Russian President Vladimir Putin has sat down for talks with North Korean leader Kim Jong Un, saying the summit should help plan joint efforts to resolve a stand-off over Pyongyang's nuclear programme.
Speaking at the start of the talks at a university on the Russky Island across a bridge from Vladivostok, Mr Putin voiced confidence that Mr Kim's visit will "help better understand what should be done to settle the situation on the Korean Peninsula, what we can do together, what Russia can do to support the positive processes going on now."
Thursday's summit reflects Russia's effort to position itself as an essential player in the North Korean nuclear standoff.
Mr Kim's first trip to Russia comes about two months after his second summit with US President Donald Trump, which failed because of disputes over US-led sanctions on the North. Mr Putin meanwhile wants to expand Russia's clout in the region and get more leverage with Washington.
"We welcome your efforts to develop an inter-Korean dialogue and normalize North Korea's relations with the United States," Mr Putin told Mr Kim.
For his part, Mr Kim noted that with the world's attention now concentrated on the Korean Peninsula, "I think we will have a very meaningful dialogue on sharing our opinions on this matter while also jointly apprising and studying it."
He also congratulated the Russian leader on his re-election to another six-year term last year.
It is Mr Kim's first visit to Russia as North Korean leader; his late father, Kim Jong Il, visited Russia in 2011. The North Korean leader evoked his father's "great love for Russia" and said that he intends to strengthen ties between the two countries.
In February, Mr Kim's second summit with President Donald Trump in Hanoi ended without any agreement because of disputes over US-led sanctions. There have since been no publicly known high-level contacts between the US and North Korea, although both sides say they are still open to a third summit.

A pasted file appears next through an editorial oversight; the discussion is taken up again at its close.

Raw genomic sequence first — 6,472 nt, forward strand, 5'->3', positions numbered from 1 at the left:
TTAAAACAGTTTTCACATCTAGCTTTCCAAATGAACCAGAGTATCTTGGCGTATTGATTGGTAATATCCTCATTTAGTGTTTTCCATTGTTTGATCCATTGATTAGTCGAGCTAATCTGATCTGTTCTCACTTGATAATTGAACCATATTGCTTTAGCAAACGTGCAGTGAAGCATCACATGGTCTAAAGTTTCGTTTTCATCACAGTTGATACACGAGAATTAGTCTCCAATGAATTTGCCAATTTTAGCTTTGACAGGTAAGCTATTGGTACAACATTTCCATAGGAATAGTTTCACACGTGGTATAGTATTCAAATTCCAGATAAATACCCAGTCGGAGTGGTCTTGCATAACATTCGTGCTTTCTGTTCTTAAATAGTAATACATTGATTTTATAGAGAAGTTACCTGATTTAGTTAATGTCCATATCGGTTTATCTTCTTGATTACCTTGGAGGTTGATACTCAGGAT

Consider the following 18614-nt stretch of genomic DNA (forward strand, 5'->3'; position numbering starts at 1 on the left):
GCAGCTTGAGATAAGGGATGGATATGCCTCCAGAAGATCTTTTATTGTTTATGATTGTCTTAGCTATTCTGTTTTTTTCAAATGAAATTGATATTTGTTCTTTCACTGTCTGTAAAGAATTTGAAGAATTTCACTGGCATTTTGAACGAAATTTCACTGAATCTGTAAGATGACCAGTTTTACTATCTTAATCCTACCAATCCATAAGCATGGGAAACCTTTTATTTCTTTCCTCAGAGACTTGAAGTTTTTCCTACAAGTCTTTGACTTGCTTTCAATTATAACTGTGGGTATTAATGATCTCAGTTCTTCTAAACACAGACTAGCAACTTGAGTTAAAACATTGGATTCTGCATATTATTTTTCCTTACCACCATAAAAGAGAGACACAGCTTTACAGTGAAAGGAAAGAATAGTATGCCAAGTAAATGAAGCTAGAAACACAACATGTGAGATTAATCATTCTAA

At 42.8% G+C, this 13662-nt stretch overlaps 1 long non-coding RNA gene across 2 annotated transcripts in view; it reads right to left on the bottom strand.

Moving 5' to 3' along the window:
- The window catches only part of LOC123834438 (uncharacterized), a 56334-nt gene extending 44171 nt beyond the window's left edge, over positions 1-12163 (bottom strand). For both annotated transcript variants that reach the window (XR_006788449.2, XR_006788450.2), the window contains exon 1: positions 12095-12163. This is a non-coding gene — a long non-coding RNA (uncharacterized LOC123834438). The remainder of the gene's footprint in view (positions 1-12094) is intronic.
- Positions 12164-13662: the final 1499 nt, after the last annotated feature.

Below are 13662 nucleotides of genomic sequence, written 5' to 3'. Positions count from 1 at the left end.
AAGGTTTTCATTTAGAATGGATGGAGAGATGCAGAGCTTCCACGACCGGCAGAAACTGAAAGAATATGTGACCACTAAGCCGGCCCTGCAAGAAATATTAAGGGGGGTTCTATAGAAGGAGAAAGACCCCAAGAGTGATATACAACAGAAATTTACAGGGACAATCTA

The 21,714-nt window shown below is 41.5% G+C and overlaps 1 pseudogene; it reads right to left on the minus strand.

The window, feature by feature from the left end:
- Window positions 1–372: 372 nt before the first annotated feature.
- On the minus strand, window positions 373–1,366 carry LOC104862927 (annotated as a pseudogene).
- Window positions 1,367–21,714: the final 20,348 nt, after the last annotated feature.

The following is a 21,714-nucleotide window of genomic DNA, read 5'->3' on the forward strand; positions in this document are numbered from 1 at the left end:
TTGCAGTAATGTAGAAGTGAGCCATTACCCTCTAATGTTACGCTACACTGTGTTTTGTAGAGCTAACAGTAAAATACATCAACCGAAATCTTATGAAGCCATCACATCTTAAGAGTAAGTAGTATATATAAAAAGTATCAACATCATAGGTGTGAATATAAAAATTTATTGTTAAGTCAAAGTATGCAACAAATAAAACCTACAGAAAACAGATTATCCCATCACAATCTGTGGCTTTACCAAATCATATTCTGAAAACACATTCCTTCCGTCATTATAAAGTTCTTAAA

Mr Kim wants the US to ease the sanctions to reciprocate for some partial disarmament steps he took last year. But the US maintains the sanctions will stay in place until North Korea makes more significant denuclearisation moves.
North Korea has increasingly expressed frustration at the deadlocked negotiations. Last week, it tested a new weapon and demanded that US Secretary of State Mike Pompeo be removed from the nuclear talks.
Mr Kim arrived in Vladivostok Wednesday aboard an armoured train, telling Russian state television that he was hoping that his first visit to Russia would "successful and useful." He evoked his father's "great love for Russia" and said that he intends to strengthen ties between the two countries. The late Kim Jong Il made three trips to Russia, last time in 2011.
Like the US, Russia has strongly opposed Pyongyang's nuclear bid. Mr Putin has welcomed Mr Trump's meetings with Mr Kim, but urged the US to do more to assuage Pyongyang's security concerns.
Speaking before the talks, Mr Putin's foreign affairs adviser Yuri Ushakov said that Russia will seek to "consolidate the positive trends" stemming from Trump-Kim meetings. He noted that the Kremlin would try to help "create preconditions and a favourable atmosphere for reaching solid agreements on the problem of the Korean Peninsula."
Dmitri Trenin, the director of the Carnegie Moscow Center, said that Mr Putin will likely encourage Mr Kim to continue constructive talks with the US, reflecting Russia's own worry about the North nuclear and missile programmes.
"Russia can't be expected to side with North Korea and, let's say, support the North Koreans all the way in the Security Council where Russia is a veto wielding member and where all sanctions imposed on North Korea require Russia's approval," he said.
Mr Trenin emphasized that Moscow is sceptical that the North could be persuaded to fully abandon its nuclear weapons, considering it a "mission impossible."
"North Korea will not give up the only guarantee of the survival of the North Korean state and its regime," Mr Trenin said.
Russia would also like to gain broader access to North Korea's mineral resources, including rare metals. Pyongyang, for its part, covets Russia's electricity supplies and investment to modernize its dilapidated Soviet-built industrial plants, railways and other infrastructure.
Vladivostok, a city of more than 500,000 on the Sea of Japan, faced gridlock on its roads as traffic was blocked in the city centre due to Mr Kim's visit. The authorities have temporarily closed the waters around Russky Island to all maritime traffic.